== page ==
One hypothesis why neurons die in Alzheimer’s disease is the accumulation of extra-cellular amyloid-β proteins. In Alzheimer’s disease, the such proteins accumulate to form plaques and consequently cannot be dissolved and metabolised anymore.
Here’s a great video (1+h) “Alzheimer’s Disease: From Genes to Novel Therapeutics”
NIH “Wednesday Afternoon Lecture” by Rudolph Tanzi (2011)
He’s the leader of the Cure Alzheimer’s Fund Alzheimer’s Genome Project and has carried out multiple genome wide association studies of thousands of Alzheimer’s families leading to the identification of novel AD candidate genes, including CD33 and the first two rare mutations causing late-onset AD in the ADAM10 gene (see below).
From amyloid pathology to tao pathology
Tanzi states that high levels of amyloid don’t mean anything, but high levels of tau tangles do.
Tau protein abnormalities may initiate the disease cascade. In this model, hyperphosphorylated tau begins to pair with other threads of tau. Eventually, they form neurofibrillary tangles inside nerve cell bodies.When this occurs, the microtubules disintegrate, collapsing the neuron’s transport system. This may result first in malfunctions in biochemical communication between neurons and later in the death of the cells.
“In addition to beta-amyloid proteins, tau also plays a role in Alzheimer’s, creating what are called “neurofibrillary tangles” or “tau tangles”. Jack said the changes in the brain created by tau seem to occur first, but amyloid aggregation, or clumping, accelerates the changes in tau and causes it to spread.
The central message is that tau and beta-amyloid plaque interact with each other in a synergistic way, said Jack, a professor of radiology and a neuroradiologist at the Mayo Clinic College of Medicine, in Rochester, Minn.”
“New Alzheimer’s research suggests possible cause: The interaction of proteins in the brain”
“The research found that the interaction between the two proteins might be the key: as these interactions increased, the progression of Alzheimer’s disease worsened.
Reddy’s paper suggests that when the interaction between the phosphorylated tau and the amyloid-β happens at brain synapses, it can damage those synapses. ”
“Endocytosis of synaptic ADAM10 in neuronal plasticity and Alzheimer’s disease” (Marcello et al 2013):
“The underlying neuropathology of AD includes extracellular deposition of amyloid-β and intraneuronal accumulation of aberrant forms of hyperphosphorylated tau as well as synapse dysfunction and neurodegeneration”
“A disintegrin and metalloproteinase 10 (ADAM10), a disintegrin and metalloproteinase that resides in the postsynaptic densities (PSDs) of excitatory synapses, has previously been shown to limit β-amyloid peptide (Aβ) formation in Alzheimer’s disease (AD). ADAM10 also plays a critical role in regulating functional membrane proteins at the synapse. ”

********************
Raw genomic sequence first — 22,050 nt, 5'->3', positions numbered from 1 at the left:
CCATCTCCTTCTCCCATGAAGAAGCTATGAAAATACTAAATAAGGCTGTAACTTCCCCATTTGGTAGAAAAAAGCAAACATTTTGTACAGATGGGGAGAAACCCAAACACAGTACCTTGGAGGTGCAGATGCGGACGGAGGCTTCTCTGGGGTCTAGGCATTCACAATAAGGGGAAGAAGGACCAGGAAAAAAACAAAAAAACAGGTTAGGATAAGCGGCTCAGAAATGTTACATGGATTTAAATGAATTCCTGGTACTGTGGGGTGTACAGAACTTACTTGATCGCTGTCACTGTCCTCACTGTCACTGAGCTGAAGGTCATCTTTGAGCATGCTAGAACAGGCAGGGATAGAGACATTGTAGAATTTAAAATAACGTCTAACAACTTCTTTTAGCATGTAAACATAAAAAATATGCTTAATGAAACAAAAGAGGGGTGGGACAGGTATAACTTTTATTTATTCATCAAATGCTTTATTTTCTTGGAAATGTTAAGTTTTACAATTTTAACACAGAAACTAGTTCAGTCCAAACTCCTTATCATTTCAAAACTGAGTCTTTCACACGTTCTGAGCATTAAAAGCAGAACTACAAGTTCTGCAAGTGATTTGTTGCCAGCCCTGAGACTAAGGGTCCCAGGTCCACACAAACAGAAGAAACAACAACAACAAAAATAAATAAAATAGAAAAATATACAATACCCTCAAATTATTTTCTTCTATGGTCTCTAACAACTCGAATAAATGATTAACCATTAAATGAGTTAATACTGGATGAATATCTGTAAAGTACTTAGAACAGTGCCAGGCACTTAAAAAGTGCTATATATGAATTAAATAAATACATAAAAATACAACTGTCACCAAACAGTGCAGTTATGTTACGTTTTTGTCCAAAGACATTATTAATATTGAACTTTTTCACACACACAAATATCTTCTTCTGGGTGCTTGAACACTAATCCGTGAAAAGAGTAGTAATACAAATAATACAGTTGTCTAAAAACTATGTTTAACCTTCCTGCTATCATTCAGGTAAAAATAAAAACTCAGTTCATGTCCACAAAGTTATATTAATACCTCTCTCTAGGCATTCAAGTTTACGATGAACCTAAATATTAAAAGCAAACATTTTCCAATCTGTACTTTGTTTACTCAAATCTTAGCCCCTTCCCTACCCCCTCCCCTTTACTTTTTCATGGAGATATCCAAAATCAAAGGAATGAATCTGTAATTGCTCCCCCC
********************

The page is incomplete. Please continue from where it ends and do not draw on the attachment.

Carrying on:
“ADAM10 interacts with the clathrin adaptor AP2, and this association is increased in AD patients’ hippocampus.”
- are a type of glial cell that are the resident macrophages of the brain and spinal cord, and act as active immune defense in the central nervous system (CNS).
- constitute 10-15% of the total glial cell population within the brain.
- are distributed in large non-overlapping regions throughout the brain and spinal cord.
- are constantly scavenging the CNS for plaques, damaged neurons and infectious agents.
“There are many activated microglia over-expressing IL-1 in the brains of Alzheimer patients that are distributed with both amyloid-β plaques and neurofibrillary tangles. This over expression of IL-1 leads to excessive tau phosphorylation that is related to tangle development in Alzheimer’s disease.
Many activated microglia are found to be associated with amyloid deposits in the brains of Alzheimer’s patients. Microglia interact with amyloid-β plaques through cell surface receptors that are linked to tyrosine kinase based signaling cascades that induce inflammation. When microglia interact with the deposited fibrillar forms of amyloid-β it leads to the conversion of the microglia into an activated cell and results in the synthesis and secretion of cytokines and other proteins that are neurotoxic.
One preliminary model as to how this would occur involves a positive feedback loop. When activated, microglia will secrete proteases, cytokines, and reactive oxygen species. The cytokines may induce neighboring cells to synthesize amyloid precursor protein. The proteases then possibly could cause the cleaving required to turn precursor molecules into the beta amyloid that characterizes the disease. Then, the oxygen species encourage the aggregation of beta amyloid in order to form plaques. The growing size of these plaques then in turn triggers the action of even more microglia, which then secrete more cytokines, proteases, and oxygen species, thus amplifying the neurodegeneration.”
Updated version of the Amyloid hypothesis:
N-APP, a fragment of APP from the peptide’s N-terminus, is adjacent to beta-amyloid and is cleaved from APP by one of the same enzymes. N-APP triggers the self-destruct pathway by binding to a neuronal receptor called death receptor 6 (DR6, also known as TNFRSF21). DR6 is highly expressed in the human brain regions most affected by Alzheimer’s, so it is possible that the N-APP/DR6 pathway might be hijacked in the ageing brain to cause damage. In this model, beta-amyloid plays a complementary role, by depressing synaptic function.
Aubrey de Grey points out that it will be easier to eliminate amyloid-β in the brain as it acculumates between the cells whereas tau tangles accumulate within cells.